How Do I Handle Marriage to a Spouse with Asperger Syndrome?

Autism Can Make Romance Tricky -- But Not Impossible!

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Asperger syndrome no longer exists as a discrete diagnosis. Today, people with the symptoms of Aspergers receive an autism spectrum diagnosis -- assuming they choose to seek a diagnosis at all. With or without a diagnosis, however, it can be difficult to manage marriage to a person who has a hard time with social skills, interpersonal communication, empathetic understanding, or flexibility of thought.

 

While you may love your spouse with high functioning autism, it's not easy to keep the romance alive. Dr. Robert Naseef and colleague Cindy Ariel are experts in counseling families with autistic members. They offer specific insights and advice to partners living with high functioning autism.

Dr. Robert Naseef: Overcoming Loneliness in Marriage

If there is one word that describes the reaction of a family member to the diagnosis of autism in someone you love, that word is loneliness. If this word describes you, rest assured that you are not alone in having this response. There is help available for your both you and your partner. Now that autism is more widely recognized, adults as well as children who may not have been identified as autistic in the past, are being diagnosed. This is particularly true for high functioning autism (HFA) and Asperger Syndrome, (a disorder which no longer exists in the diagnostic literature).

There is even a website devoted to the issues faced by spouses and partners at Asperger Syndrome Partners and Individuals Resources, Encouragement & Support. There are numerous helpful articles archived there. There is also an e-mail subscription list for individuals with high functioning autism, and those who have a parent, spouse, or child with autism.

Family and relational experiences, resources, survival tips, encouragement, and hope are offered there.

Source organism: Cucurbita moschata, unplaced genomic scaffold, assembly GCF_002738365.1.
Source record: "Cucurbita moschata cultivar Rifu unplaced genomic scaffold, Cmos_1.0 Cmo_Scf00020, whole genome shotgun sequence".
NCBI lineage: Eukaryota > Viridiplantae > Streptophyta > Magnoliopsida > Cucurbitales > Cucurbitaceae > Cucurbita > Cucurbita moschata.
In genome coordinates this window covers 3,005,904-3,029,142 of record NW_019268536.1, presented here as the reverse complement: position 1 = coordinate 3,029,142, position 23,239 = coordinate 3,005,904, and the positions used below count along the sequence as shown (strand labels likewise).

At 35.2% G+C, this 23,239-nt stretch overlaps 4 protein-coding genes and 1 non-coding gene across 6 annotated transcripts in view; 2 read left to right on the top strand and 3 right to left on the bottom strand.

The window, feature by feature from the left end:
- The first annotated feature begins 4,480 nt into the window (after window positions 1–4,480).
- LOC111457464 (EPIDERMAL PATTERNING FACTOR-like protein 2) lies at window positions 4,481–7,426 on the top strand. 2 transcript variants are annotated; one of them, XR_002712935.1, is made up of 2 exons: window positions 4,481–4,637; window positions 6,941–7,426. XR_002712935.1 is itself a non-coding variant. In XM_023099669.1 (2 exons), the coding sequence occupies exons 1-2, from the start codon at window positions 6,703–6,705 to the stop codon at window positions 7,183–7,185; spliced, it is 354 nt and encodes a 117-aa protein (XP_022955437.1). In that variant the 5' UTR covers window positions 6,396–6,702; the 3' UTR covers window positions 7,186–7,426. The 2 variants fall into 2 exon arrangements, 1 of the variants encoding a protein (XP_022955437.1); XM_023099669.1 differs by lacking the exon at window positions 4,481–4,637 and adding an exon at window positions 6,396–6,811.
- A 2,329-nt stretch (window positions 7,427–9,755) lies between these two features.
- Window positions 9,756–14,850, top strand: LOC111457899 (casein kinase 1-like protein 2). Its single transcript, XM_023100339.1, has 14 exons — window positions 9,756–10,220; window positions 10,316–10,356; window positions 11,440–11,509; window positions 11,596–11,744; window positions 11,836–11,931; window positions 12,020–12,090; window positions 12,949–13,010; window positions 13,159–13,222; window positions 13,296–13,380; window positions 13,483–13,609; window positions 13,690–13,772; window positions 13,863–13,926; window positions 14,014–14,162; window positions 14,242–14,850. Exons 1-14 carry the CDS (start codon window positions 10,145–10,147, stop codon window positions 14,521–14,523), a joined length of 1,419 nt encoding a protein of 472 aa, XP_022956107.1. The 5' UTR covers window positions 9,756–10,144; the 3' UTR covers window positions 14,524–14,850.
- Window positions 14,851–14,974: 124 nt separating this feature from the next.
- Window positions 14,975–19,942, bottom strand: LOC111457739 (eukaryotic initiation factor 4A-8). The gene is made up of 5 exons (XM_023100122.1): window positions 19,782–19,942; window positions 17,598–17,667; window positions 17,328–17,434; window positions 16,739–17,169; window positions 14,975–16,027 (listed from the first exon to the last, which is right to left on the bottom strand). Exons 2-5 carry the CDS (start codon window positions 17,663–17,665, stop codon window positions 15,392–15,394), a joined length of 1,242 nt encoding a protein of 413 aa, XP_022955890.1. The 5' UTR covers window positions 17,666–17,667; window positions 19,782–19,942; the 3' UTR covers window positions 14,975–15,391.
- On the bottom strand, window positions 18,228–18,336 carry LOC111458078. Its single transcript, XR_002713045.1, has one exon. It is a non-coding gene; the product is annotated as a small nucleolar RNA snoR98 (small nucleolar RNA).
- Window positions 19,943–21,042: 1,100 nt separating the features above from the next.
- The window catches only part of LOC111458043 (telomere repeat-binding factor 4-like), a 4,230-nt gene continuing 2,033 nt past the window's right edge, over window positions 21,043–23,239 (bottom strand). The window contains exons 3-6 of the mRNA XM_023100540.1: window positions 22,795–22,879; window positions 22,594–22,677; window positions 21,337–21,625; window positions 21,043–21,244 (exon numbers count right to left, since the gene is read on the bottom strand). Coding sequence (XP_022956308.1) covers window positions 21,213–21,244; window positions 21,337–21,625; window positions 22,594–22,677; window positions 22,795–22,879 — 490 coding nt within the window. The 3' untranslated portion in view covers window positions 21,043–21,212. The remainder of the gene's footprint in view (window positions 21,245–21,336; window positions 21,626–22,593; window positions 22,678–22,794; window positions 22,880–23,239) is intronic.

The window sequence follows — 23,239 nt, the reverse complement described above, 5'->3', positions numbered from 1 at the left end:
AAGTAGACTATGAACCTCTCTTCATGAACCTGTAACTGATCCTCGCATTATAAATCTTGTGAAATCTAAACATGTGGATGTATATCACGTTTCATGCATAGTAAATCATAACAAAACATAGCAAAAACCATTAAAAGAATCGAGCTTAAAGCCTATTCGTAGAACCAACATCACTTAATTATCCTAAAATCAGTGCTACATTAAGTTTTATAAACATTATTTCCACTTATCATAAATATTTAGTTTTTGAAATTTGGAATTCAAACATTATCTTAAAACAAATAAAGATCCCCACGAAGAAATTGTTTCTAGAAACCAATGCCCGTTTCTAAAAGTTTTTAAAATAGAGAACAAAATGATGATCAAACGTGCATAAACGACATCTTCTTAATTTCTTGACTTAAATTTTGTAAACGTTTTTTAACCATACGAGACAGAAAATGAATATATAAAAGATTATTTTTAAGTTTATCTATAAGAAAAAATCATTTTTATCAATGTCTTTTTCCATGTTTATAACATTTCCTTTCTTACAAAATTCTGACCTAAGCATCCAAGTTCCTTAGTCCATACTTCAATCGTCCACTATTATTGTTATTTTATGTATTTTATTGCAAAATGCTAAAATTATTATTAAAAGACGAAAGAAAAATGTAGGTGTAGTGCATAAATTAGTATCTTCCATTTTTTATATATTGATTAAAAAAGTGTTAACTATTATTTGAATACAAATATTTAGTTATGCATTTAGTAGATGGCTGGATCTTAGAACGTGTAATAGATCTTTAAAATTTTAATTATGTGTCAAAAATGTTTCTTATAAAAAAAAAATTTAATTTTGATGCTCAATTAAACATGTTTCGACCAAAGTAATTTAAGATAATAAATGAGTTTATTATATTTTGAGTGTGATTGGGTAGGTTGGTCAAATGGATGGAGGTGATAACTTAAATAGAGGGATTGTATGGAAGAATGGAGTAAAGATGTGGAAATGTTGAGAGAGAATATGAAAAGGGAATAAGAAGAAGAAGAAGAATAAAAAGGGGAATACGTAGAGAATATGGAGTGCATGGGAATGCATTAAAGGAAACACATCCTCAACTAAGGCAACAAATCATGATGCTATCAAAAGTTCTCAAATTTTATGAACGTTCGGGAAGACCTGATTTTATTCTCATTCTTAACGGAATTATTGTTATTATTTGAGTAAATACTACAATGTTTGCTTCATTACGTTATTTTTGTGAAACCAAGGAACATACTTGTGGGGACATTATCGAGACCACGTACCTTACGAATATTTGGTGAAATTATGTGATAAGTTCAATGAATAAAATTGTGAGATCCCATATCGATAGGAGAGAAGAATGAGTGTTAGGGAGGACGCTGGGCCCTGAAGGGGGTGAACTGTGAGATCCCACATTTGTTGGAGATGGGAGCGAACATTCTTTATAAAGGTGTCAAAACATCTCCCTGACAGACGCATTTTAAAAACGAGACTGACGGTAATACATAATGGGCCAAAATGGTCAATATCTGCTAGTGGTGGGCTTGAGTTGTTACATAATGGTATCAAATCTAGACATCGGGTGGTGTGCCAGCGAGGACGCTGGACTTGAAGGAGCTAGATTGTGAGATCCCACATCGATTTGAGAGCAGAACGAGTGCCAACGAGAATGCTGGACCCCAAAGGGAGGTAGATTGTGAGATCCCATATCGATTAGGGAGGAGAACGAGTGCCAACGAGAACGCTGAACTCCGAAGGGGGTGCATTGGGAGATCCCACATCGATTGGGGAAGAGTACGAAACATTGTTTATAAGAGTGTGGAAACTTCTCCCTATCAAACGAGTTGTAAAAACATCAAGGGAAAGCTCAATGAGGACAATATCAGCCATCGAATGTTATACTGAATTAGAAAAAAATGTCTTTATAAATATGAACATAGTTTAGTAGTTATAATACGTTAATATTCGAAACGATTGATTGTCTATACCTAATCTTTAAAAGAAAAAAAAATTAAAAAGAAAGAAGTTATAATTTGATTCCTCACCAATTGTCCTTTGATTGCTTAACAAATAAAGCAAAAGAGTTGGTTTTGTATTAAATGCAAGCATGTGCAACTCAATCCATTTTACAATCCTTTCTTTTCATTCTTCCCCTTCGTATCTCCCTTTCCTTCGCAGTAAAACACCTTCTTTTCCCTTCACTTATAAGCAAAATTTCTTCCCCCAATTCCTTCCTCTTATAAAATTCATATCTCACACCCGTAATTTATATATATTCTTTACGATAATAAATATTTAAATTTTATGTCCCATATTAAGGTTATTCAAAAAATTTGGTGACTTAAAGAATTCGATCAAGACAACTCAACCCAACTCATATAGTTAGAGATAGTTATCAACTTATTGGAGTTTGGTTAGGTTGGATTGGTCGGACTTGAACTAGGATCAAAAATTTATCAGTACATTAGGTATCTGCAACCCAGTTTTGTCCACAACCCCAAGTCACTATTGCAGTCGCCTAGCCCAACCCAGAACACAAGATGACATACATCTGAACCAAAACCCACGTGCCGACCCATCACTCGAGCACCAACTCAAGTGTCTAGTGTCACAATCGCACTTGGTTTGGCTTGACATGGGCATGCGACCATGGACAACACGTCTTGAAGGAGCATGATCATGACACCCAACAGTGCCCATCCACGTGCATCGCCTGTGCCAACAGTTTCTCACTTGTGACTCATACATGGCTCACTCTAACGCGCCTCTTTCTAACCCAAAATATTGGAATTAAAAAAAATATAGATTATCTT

It is through this kind of sharing that many people help each other lighten the burdens of living with and find coping strategies and solutions for many issues in relationships. Certainly, it is not easy to bridge the communication gap that exists in the everyday life which you describe. Being simultaneously relieved and trapped is a treacherous dilemma. Usually, with more information comes hope, so you may want to learn more about autism. There are numerous books and websites. One good medical site to start at would be the PENN Social Learning Disorders Program. There you will see your partner's condition described as a social learning disorder which is a helpful way to look at his or her differences and the challenges that face both of you.

It is also important to look at the history of your relationship. You must have had good times together and shared positive feelings about each other.

Try to recapture what brought you together. You may benefit from consultation with a mental health professional who is experienced in helping people in your kind of situation. Even if your partner won't go with you, you may gain some insight into the relationship that will help you change the chemistry in your relationship.

Dr. Cindy Ariel: Cognitive Therapy Can Make a Positive Difference

People can change. In our profession, we help people to change and would not do what we do if we did not believe with certainty that it is possible. Most people with high functioning autism function at a high cognitive level and that means your partner will be able to use that intelligence to learn social behavior that is more socially acceptable and empathetic.

If your partner is willing to see a counselor, or even to get a second opinion, it could help him to see what is difficult for him to accept right now. Reading books by other adults with autism such as Stephen Shore, Temple Grandin, and Donna Williams may also be very helpful for him to begin to gather the cognitive evidence he may need to understand his diagnosis.

People with autism are able to move forward; not quickly and easily perhaps but slowly and steadily. It takes patience and perseverance. You will both have to change some of your current understanding and expectations. In every marriage, couples must make some sacrifices and compromises that they did not expect and this often brings couples to a deeper more mature place in their love, marriage, and commitment to one another.

Robert Naseef, Ph.D., and Cindy Ariel, Ph.D., are the co-editors of "Voices from the Spectrum: Parents, Grandparents, Siblings, People with Autism, and Professionals Share Their Wisdom" (2006). On the web at Alternative Choices.

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